"To some men - even the men who loved us before they raped us or beat us or murdered us - we are all cunts. For ourselves - and for the women and girls of Congo, Gaza, Iraq, and every other nation where women are being eviscerated in body and spirit - we must stand up and speak out against the global terrorism of women and girls. (p35)
And so, as much as I admire and respect Senator Clinton, I cannot, and will not, participate in this Party-, this Country's- sanctioned cycle of violence. Please stop asking me, us, to do so. I deserve better. YOU deserve better. We all deserve better than to keep feeding into this cycle. I, for one, will not.
UPDATE: The following was left in the Comments Section under the article on the Afghan girls. It has a link to which you can go to see what they are doing, and to help in their endeavors:
The University of Nebraska at Omaha began its involvement with Afghanistan in 1972. In 1974, the Arthur and Daisy Paul Afghanistan Collection was donated to the Center; in 1975, an institutional linkage with Kabul University was established. The Center has obtained nearly $60 million in grants and contracts to support technical assistance programs, training, and educational exchanges, including the Education Sector Support Project (ESSP), Afghan Scholarship Program (ASP), Weber Scholarship Program (WSP), ARRENA Project, the Afghanistan Teacher Education Project (ATEP), the Japan International Cooperation Agency Afghanistan Community Development Study (JICA), and the Fulbright Program.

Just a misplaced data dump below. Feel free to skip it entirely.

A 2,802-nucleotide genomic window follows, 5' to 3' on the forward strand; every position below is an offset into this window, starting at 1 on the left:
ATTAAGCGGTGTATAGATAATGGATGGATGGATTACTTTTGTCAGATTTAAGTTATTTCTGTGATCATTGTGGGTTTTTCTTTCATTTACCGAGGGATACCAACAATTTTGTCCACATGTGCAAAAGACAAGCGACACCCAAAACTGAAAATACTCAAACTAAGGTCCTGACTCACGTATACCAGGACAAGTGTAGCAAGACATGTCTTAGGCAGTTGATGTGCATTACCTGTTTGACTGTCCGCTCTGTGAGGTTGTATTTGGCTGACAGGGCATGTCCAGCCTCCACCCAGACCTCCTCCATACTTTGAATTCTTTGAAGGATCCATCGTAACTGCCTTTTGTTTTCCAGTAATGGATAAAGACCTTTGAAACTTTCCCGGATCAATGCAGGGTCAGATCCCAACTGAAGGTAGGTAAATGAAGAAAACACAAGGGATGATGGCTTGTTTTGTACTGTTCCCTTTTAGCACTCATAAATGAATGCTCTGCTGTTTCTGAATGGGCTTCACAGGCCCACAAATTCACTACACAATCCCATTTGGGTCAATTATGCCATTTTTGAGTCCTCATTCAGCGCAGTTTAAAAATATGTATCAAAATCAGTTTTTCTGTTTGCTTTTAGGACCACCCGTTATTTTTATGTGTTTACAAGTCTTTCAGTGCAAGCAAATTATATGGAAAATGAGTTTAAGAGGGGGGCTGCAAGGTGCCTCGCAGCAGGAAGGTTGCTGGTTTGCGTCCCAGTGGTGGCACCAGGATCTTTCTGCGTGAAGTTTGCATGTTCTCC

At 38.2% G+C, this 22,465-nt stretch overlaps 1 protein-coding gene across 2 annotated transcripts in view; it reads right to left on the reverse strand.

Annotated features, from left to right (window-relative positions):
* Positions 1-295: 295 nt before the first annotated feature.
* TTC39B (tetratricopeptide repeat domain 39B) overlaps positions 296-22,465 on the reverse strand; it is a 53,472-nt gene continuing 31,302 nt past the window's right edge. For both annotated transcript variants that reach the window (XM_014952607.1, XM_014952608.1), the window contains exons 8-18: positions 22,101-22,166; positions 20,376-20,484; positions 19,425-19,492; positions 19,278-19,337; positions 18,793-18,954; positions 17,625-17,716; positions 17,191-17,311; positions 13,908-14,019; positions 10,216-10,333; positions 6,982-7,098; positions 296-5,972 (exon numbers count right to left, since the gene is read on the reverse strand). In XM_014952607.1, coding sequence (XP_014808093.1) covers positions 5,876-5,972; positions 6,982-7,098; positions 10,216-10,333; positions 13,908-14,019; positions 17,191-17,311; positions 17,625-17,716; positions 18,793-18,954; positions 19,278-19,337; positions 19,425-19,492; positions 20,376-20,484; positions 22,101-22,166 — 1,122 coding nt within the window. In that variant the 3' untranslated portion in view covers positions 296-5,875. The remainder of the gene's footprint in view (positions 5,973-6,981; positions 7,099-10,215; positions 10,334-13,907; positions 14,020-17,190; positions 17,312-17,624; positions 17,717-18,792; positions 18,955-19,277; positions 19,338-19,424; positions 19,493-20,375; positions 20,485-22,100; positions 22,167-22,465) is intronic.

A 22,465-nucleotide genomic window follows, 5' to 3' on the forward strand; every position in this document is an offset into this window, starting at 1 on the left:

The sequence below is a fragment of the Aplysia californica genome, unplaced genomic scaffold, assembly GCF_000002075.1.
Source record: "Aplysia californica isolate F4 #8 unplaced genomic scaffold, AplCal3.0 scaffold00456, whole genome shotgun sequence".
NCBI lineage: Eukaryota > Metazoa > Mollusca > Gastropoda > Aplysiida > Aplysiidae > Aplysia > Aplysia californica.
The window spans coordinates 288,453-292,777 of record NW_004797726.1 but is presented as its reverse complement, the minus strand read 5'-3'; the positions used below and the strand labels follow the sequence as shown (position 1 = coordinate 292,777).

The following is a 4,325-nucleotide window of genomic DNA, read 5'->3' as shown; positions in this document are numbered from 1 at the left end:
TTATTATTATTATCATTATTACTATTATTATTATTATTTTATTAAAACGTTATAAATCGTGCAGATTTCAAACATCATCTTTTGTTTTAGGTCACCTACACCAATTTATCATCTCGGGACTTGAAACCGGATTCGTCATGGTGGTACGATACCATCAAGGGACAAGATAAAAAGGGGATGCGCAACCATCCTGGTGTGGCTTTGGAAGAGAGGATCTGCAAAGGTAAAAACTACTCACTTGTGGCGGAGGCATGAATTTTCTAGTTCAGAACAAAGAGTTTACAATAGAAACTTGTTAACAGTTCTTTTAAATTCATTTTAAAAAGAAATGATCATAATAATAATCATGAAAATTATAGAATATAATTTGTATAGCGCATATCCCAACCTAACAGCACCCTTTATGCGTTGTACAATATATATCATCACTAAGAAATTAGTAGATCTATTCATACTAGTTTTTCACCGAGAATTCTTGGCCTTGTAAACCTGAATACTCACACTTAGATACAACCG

In addition, the Center publishes self-study and classroom language materials for Dari, and a Dari-English Dictionary. Research Associates of the Center are engaged in an ongoing Atlas of Afghanistan Project .
For more than 30 years, members of the CAS staff have regularly responded to requests for consulting services from federal agencies, the media, the private sector, and citizen intiative groups. In the six months following September 11, 2001, the Director and Assistant Director of the Center have provided over 2,500 interviews to local, national, and international media sources.
The Center demonstrates its commitment to Afghans and Afghanistan by maintaining a Field Office in Kabul, Afghanistan. The Center continues its cooperation with the current Afghan government and its Ministry of Education.
UNO and the University of Nebraska Medical Center (UNMC) collaborate to revitalize health care in Afghanistan and improve educational opportunities for Afghan health care professionals.
The Center regularly assists scholars of Afghanistan studies, graduate students, government officials, and members of the media around the world in their research pursuits.
Over 500 Afghans have come to UNO as participants in exchange programs and other projects managed by the Center. More than 100 faculty and staff from the University of Nebraska have participated in projects related to Afghanistan.
The Center has provided training, coordination, development, and management for almost all sectors of education in Afghanistan: adult literacy, manpower development, gender equity, teacher training, and curriculum development.